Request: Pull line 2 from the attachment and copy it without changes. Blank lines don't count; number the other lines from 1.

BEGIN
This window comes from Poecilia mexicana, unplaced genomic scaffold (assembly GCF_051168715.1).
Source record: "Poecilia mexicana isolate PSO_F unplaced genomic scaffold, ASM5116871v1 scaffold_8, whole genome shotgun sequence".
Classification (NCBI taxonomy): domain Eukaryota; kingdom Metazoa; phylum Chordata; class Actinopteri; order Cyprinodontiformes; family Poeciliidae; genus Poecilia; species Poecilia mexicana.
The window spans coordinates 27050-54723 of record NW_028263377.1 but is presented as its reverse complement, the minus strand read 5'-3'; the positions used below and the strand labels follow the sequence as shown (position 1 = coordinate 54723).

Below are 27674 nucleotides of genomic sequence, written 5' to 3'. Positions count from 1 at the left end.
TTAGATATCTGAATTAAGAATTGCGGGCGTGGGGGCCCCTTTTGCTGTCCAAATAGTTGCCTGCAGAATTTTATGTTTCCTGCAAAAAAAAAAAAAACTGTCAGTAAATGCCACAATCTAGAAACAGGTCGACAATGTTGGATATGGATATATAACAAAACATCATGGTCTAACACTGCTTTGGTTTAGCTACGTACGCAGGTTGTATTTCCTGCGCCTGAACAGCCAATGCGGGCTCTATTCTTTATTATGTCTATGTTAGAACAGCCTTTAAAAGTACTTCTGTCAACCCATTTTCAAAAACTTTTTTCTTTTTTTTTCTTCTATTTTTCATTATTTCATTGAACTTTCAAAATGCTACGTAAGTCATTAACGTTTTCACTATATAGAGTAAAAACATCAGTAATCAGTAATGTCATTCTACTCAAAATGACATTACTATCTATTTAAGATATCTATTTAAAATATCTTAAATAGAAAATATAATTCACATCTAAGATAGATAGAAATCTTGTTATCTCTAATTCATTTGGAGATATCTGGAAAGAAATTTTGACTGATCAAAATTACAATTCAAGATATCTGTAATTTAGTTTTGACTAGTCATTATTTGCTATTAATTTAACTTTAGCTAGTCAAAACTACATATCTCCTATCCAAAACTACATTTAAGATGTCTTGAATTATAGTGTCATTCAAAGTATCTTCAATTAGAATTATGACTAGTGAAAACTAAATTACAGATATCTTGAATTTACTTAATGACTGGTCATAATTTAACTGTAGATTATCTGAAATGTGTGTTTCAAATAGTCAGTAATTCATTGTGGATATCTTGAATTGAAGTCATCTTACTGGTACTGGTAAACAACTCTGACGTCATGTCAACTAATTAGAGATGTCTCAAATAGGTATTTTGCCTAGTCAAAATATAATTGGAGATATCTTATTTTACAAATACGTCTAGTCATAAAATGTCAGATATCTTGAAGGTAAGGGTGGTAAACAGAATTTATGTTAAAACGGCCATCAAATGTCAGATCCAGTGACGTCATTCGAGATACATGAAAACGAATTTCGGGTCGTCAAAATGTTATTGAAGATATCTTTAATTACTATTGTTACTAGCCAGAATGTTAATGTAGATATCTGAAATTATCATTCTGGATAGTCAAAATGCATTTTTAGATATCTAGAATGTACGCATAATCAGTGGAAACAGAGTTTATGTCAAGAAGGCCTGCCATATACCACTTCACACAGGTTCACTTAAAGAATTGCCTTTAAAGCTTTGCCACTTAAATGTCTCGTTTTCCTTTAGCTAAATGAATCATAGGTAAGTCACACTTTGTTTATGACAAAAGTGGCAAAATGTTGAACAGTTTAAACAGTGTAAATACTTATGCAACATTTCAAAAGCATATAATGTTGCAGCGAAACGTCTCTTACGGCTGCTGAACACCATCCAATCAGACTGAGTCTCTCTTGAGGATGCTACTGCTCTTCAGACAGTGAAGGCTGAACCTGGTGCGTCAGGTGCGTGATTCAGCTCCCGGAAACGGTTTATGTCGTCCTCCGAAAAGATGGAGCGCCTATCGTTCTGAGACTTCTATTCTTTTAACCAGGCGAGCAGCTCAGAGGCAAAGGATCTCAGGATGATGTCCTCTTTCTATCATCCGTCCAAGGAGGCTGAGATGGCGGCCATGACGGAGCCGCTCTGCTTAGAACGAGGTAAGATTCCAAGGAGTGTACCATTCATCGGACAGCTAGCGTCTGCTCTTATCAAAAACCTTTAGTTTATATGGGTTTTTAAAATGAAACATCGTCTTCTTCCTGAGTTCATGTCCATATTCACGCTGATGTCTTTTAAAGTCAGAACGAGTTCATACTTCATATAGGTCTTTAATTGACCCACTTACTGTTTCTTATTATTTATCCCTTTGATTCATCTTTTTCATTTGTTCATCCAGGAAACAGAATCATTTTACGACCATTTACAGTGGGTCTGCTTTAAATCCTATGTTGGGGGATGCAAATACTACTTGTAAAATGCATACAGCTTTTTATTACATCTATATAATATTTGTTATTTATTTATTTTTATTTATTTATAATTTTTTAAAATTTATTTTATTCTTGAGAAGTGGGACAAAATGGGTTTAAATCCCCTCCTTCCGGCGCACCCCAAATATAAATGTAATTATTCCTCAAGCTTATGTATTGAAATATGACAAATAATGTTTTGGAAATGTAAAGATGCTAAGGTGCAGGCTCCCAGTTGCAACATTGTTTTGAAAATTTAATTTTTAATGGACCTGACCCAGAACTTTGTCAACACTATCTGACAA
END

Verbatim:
Source record: "Poecilia mexicana isolate PSO_F unplaced genomic scaffold, ASM5116871v1 scaffold_8, whole genome shotgun sequence".